Helen has a point and I have learnt from experience that many people would be better off if they did less and reflected more.
But doing nothing has never really been acceptable. We associate it with irresponsibility, wasting our life. Most of us feel guilty if we don’t have something to do. On the other hand we get a buzz when we feel really busy. Distraction-inducing behaviours like constantly checking email stimulate the brain to shoot dopamine into the bloodstream giving us a rush that can make stopping so much harder.
The danger is we may lose our connections, not just with one another but with ourselves. If we don’t allow ourselves periods of uninterrupted, freely associated thought then personal growth, insight and creativity are less likely to emerge.
The benefits of boredom
Doing nothing and boredom are closely intertwined, as noted in my recent paper Doing Nothing and Nothing To Do: The Hidden value of Empty Time and Boredom. While most of us find it hard to tolerate in many instances boredom can be a prelude to something. It can trigger our imagination and creativity. In a sense, boredom can be seen as a liminal space, a critical resource that pushes us to seek the unfamiliar.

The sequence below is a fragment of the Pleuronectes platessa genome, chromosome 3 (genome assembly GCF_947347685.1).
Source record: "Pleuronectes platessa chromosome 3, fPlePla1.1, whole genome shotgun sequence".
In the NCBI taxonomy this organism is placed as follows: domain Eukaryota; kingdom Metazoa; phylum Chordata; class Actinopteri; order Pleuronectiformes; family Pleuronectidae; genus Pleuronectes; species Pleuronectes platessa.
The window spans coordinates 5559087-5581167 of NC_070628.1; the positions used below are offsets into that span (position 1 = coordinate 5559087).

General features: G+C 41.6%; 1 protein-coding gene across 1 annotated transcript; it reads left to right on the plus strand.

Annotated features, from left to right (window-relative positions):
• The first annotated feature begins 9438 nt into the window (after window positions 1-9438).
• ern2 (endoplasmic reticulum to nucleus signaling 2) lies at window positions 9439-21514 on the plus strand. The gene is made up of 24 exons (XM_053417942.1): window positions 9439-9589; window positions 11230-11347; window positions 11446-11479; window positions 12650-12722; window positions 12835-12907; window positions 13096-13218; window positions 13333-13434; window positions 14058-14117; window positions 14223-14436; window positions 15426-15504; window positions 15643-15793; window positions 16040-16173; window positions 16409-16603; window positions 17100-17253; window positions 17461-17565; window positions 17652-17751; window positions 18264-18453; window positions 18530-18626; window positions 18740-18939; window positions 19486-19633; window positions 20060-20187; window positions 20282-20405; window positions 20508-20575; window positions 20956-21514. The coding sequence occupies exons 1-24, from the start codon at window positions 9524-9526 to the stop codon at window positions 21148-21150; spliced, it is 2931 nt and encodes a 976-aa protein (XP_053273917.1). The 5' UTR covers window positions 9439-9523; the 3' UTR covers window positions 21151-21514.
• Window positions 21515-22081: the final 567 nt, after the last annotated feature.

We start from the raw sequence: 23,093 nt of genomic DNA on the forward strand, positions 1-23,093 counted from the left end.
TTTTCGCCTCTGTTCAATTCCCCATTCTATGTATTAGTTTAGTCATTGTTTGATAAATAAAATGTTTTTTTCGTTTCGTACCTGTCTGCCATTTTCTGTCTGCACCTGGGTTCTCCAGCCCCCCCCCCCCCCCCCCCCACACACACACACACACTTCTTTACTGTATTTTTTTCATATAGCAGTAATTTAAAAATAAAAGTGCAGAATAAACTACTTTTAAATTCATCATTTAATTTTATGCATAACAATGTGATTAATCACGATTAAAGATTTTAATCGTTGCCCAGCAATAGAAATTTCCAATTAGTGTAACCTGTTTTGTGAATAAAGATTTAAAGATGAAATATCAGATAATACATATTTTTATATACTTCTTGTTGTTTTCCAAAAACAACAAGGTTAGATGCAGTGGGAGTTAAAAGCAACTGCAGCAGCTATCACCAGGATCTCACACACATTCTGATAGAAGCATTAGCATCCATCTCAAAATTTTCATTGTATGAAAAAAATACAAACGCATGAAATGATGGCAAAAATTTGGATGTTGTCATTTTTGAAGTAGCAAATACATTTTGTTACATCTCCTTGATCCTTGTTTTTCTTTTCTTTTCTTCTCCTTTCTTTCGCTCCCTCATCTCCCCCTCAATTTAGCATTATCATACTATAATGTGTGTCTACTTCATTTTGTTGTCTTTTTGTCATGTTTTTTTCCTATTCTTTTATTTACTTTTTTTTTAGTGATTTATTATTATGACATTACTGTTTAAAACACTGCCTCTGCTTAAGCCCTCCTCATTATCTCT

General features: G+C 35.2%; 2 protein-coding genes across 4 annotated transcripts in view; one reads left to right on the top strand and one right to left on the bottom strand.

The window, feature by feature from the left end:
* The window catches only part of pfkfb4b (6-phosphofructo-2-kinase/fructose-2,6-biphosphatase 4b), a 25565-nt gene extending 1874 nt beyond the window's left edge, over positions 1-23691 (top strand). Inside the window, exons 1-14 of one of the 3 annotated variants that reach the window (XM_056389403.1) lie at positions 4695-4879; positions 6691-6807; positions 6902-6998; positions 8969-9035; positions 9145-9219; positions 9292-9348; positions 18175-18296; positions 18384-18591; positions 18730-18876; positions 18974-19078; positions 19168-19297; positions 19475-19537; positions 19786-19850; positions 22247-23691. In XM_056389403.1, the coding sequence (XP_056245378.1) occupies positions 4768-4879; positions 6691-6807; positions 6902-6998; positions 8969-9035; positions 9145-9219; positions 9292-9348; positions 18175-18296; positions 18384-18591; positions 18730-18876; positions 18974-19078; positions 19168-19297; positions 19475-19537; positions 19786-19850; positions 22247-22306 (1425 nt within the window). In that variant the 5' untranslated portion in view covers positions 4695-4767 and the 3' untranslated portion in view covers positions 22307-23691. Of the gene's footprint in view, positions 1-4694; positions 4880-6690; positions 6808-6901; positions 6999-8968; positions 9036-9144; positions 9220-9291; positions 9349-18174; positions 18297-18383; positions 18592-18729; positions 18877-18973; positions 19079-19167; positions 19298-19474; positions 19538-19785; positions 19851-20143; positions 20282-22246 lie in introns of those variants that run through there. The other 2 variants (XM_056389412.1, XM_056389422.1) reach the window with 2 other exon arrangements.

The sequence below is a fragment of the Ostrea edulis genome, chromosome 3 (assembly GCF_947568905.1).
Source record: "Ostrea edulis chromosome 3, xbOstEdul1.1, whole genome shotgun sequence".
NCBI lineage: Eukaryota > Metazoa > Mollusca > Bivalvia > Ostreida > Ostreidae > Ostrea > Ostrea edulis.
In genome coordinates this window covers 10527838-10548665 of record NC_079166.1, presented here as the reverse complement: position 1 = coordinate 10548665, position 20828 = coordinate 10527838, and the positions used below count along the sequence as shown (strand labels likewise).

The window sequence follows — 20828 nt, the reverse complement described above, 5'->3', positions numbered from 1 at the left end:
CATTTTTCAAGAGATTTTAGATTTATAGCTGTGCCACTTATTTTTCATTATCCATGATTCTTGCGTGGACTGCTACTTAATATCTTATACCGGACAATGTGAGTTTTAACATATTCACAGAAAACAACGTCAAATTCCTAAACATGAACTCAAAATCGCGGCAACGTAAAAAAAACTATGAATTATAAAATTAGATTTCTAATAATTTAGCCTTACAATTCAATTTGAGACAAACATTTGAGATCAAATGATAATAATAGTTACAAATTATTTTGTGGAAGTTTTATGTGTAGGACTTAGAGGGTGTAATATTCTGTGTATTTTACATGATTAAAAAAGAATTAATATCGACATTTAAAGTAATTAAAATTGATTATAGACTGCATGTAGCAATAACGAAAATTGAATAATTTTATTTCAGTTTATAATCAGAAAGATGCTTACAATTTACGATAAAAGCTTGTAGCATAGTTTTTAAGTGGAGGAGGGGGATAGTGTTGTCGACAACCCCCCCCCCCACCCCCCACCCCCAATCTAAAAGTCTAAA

But in the cyber age, where we have an almost limitless selection of entertainment and distraction to hand, it’s easier to find ourselves in a state of constant busyness than it is to do nothing. Our frenetic activities in cyberspace – a world of multitasking and hyperactivity – help us to delude ourselves that we are productive. The reality is that social media is very reactive but not very original. It contracts creativity and can impact mental health. If we don’t know how to calibrate the balance between action and reflection we may become a casualty of psychological burnout.